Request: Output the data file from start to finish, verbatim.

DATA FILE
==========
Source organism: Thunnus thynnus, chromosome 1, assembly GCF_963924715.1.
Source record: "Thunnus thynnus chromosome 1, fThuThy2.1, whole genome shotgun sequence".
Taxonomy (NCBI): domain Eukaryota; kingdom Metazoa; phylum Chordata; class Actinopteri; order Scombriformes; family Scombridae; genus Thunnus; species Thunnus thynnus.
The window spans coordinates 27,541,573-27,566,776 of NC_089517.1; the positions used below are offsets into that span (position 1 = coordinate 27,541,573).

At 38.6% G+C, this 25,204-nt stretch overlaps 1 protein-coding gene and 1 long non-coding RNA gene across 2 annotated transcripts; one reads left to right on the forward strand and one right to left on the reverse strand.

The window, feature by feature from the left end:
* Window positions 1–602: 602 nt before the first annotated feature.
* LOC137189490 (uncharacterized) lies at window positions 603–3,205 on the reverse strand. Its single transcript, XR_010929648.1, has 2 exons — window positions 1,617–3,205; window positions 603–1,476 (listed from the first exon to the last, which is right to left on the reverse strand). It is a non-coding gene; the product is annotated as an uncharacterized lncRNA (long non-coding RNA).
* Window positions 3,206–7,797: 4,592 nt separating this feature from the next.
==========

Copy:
Source organism: Thunnus thynnus, chromosome 1, assembly GCF_963924715.1.
Source record: "Thunnus thynnus chromosome 1, fThuThy2.1, whole genome shotgun sequence".
Taxonomy (NCBI): domain Eukaryota; kingdom Metazoa; phylum Chordata; class Actinopteri; order Scombriformes; family Scombridae; genus Thunnus; species Thunnus thynnus.
The window spans coordinates 27,541,573-27,566,776 of NC_089517.1; the positions used below are offsets into that span (position 1 = coordinate 27,541,573).

At 38.6% G+C, this 25,204-nt stretch overlaps 1 protein-coding gene and 1 long non-coding RNA gene across 2 annotated transcripts; one reads left to right on the forward strand and one right to left on the reverse strand.

The window, feature by feature from the left end:
* Window positions 1–602: 602 nt before the first annotated feature.
* LOC137189490 (uncharacterized) lies at window positions 603–3,205 on the reverse strand. Its single transcript, XR_010929648.1, has 2 exons — window positions 1,617–3,205; window positions 603–1,476 (listed from the first exon to the last, which is right to left on the reverse strand). It is a non-coding gene; the product is annotated as an uncharacterized lncRNA (long non-coding RNA).
* Window positions 3,206–7,797: 4,592 nt separating this feature from the next.